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Availability of Resources Though the need for resources to be available may appear to be obvious, in several instances managers have

called for marketing research without properly understanding the amount of resources available-including both financial and human resources. Lack of funds can result in improper and inefficient execution of a marketing research project. The results of such research often will be inaccurate. Again, if the funds are available to conduct proper research but the insufficient to implement the results of the research, the marketing research is made useless. Also, the availability of a talent pool is a critical issue in deciding whether or not to conduct extensive marketing research. This is particularly so when the research is being conducted by an external source. When poorly qualified researches are hired. The weaknesses in their training and lack of insight produce unimpressive and often inapplicable result.

Cost-Benefit Analysis Before conducting marketing research, a prudent manager should perform a cost-benefit analysis to determine the value of the information sought through the research. Willingness to acquire additional decision-making information by conducting marketing research depend on a managers perception of the incremental quality and value of the information vis--vis its cost and the time it would take to conduct the research. Hence, before conducting marketing research, it is necessary to have some estimate of the value of the information being sought. Such an estimate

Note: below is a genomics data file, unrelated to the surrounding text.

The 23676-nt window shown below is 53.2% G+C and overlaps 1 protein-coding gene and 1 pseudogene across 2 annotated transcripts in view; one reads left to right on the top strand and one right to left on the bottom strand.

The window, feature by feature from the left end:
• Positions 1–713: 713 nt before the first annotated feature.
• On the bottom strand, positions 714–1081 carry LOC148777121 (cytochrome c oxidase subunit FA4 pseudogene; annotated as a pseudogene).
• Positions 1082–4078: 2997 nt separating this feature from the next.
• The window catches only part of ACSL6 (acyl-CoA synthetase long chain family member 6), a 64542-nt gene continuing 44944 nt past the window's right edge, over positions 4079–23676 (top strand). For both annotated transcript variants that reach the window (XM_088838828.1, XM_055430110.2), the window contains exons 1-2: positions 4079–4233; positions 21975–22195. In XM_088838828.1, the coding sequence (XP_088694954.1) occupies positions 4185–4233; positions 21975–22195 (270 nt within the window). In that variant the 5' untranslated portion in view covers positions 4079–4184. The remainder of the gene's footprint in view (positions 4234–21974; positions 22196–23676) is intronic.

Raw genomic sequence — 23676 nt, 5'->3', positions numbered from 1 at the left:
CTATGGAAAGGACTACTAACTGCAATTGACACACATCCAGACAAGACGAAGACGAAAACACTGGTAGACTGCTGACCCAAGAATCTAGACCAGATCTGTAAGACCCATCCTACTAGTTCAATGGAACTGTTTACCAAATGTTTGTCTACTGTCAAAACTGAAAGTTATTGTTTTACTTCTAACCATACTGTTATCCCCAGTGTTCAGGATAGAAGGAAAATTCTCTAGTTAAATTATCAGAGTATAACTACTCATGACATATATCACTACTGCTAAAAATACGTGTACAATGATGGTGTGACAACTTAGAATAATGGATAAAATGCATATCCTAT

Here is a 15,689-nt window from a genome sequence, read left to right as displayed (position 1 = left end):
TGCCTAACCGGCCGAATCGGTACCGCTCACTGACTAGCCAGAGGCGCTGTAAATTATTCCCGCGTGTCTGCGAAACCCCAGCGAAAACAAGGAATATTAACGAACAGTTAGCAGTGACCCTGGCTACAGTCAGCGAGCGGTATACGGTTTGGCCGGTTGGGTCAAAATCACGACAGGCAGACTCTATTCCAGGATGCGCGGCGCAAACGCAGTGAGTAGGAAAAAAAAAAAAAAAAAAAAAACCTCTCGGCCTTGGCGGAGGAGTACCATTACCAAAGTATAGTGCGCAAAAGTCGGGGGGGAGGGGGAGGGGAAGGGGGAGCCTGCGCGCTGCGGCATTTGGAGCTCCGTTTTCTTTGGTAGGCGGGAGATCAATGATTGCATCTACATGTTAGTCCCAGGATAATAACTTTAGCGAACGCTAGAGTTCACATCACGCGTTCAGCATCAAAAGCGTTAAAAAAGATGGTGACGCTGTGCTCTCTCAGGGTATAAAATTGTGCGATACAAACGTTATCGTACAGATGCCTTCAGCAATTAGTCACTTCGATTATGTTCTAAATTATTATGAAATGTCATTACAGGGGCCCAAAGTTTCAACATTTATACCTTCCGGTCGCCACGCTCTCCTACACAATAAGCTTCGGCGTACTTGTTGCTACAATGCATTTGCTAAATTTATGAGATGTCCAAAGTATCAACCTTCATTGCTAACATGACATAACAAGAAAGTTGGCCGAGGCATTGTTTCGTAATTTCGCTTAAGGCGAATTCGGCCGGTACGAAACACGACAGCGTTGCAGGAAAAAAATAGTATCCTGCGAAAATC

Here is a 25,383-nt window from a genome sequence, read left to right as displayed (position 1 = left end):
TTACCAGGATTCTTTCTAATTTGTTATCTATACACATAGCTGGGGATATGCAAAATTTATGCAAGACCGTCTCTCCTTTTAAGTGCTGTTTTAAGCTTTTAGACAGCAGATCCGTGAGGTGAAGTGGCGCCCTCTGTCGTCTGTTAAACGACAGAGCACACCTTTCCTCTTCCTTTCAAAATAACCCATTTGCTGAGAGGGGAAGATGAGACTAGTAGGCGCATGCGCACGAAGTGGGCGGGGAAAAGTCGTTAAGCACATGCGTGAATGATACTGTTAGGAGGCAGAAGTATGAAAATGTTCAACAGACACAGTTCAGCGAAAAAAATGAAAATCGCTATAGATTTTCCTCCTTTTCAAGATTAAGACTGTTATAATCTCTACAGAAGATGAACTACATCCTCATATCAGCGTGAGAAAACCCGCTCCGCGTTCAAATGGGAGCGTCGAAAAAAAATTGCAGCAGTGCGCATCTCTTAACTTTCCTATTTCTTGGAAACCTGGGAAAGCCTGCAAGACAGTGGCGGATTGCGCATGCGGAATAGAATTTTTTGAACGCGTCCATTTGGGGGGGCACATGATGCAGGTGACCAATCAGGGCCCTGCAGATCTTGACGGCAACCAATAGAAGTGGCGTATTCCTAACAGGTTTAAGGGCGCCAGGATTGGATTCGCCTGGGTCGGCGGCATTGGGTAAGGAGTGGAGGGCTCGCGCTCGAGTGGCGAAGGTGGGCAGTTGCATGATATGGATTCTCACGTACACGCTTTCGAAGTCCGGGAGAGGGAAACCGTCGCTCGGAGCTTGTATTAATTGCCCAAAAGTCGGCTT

will help determine how much, if anything, should be spent on the research.

2. Secondary data can be used by researchers in many ways. Explain carefully. 1. Secondary data may actually provide enough information to resolve the problem being investigated. Suppose a marketing researcher needs to know the income of households in a particular market area: all he or she has to do is to look into the appropriate Census Bureau report. 2. Secondary data can be valuable source of new ideas that can be explored later through primary research. 3. Examining available secondary data is a prerequisite to collecting primary data. It helps to define the problem and formulate hypotheses about its solution. It will almost always provide a better understanding of the problem, and its context frequently will suggest solutions not considered previously. 4. Secondary data is of use in the collection of primary data. Examining the methodology and techniques employed by other investigators in similar studies may be useful in planning the present one. It may also suggest better methods. 5. Secondary data also helps to define the population, select the sample in primary information collection, and defined the parameters of primary research. 6. Secondary data can also serve as a reference base against which to compare the validity or accuracy of primary data. It may also be of value in establishing classifications that are compatible with past studies so that trends may be more readily analyzed.

3. Before such a judgment can be made, the researcher should have answers some questions. Explain carefully. 1. Who? This question applies especially to the reputation of the collecting agency for honest and thorough work and the character of the sponsoring organization, which may influence the interpretation and reporting of the data. A related question is whether either organization has adequate resources to do a proper job. The problems do not end here, for the original data source( which provided the count, estimate, or other basis for the reported result) may have its own motives for biasing what it reports. A company that is pressed by a trade association, chamber of commerce, or government agency may be unwilling to report the true state of affairs or to take the time to collect the data, which may result in biased guess.